When you beat someone who is at a comparable playing level to yourself, do you wonder if it was because you played better than you usually do? Or if you lose a close match, do you wonder if you just had an off day? What could you have done better to beat that opponent? You can answer these questions by looking at the statistics generated for your match by the Guruvi Tennis app.
For every match the app shows how your stats for that match compared to your career stats. The career stats are your stats averaged over the last 20 matches. The “vs. Career” column in the Match tab shows the difference between the match average and your career average. For example, if for the particular match the user’s 1st serve percentage is 66% and the career first serve percentage is 70%, then the “vs. Career” column will show -4% (negative 4 percent.)
Start by looking at the “vs. Career” column for the 1st and 2nd serve percentage. If these numbers are 10% or larger, then your serve in that match was much better than it usually is. If these numbers are -10% (negative) or worse, your serve was much worse than it usually is. Then look at the percentage of serve games won. Do your serve percentages help to explain why you won more or less serve games than you normally do?
Next look at the “vs. Career” column for percentage of points won and the percentage of points won on winners. If both of these are close to your career average then you played at your typical level. If the points won stat and points won on winners stat are both lower than your career average, then you played below your normal capability. On other hand if the points won stat is lower than your career average but the points won on winners stat is higher than your career average, this typically implies your opponent was better than the typical opponent you play against as the opponent lost much fewer points by making errors. The figure below shows the other possibilities. In the figure if your “vs. Career” column is 7% or higher it falls in the “high” category and if it is -7% (negative) or worse it falls in the “low” category, if it is within +/- 7% it falls in the “average” category.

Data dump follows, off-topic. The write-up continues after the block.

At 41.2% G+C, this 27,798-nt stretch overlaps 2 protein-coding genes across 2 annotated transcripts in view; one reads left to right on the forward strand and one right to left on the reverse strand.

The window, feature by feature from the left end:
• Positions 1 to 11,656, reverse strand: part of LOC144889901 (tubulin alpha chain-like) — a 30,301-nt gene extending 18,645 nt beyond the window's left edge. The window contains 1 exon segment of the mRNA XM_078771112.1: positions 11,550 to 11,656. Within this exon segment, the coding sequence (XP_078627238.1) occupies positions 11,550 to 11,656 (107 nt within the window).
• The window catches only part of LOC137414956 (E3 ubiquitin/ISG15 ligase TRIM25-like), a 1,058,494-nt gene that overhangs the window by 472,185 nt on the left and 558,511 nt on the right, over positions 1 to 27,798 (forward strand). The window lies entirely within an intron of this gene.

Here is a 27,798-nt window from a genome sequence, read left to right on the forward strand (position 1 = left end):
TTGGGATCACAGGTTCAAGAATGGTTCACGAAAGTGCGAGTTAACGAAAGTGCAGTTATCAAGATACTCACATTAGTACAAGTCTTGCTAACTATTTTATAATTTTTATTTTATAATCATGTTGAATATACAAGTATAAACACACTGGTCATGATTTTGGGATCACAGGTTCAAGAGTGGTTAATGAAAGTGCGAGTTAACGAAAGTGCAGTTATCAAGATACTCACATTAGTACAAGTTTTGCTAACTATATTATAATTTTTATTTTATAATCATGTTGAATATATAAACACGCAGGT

Finally, look at your winners and errors breakdown for the match to determine if any of your shots were much better or much worse than usual. For each type of shot subtract the “vs. Career” error number from the “vs. Career” winner number (Winners - Errors.) If the result is 10% or greater, that type of shot was stronger than normal. If the result is -10% (negative) or worse, then that type of shot was weaker than normal. For example if the Forehand winners vs. Career number is 8% and the Forehand errors vs. Career number is -5% then the winners – errors result is 13% (8% minus negative 5%) implying that your Forehands were better than normal during this match. Use some of these techniques to analyze your matches and then figure out which areas to work on to increase your consistency and raise your playing level.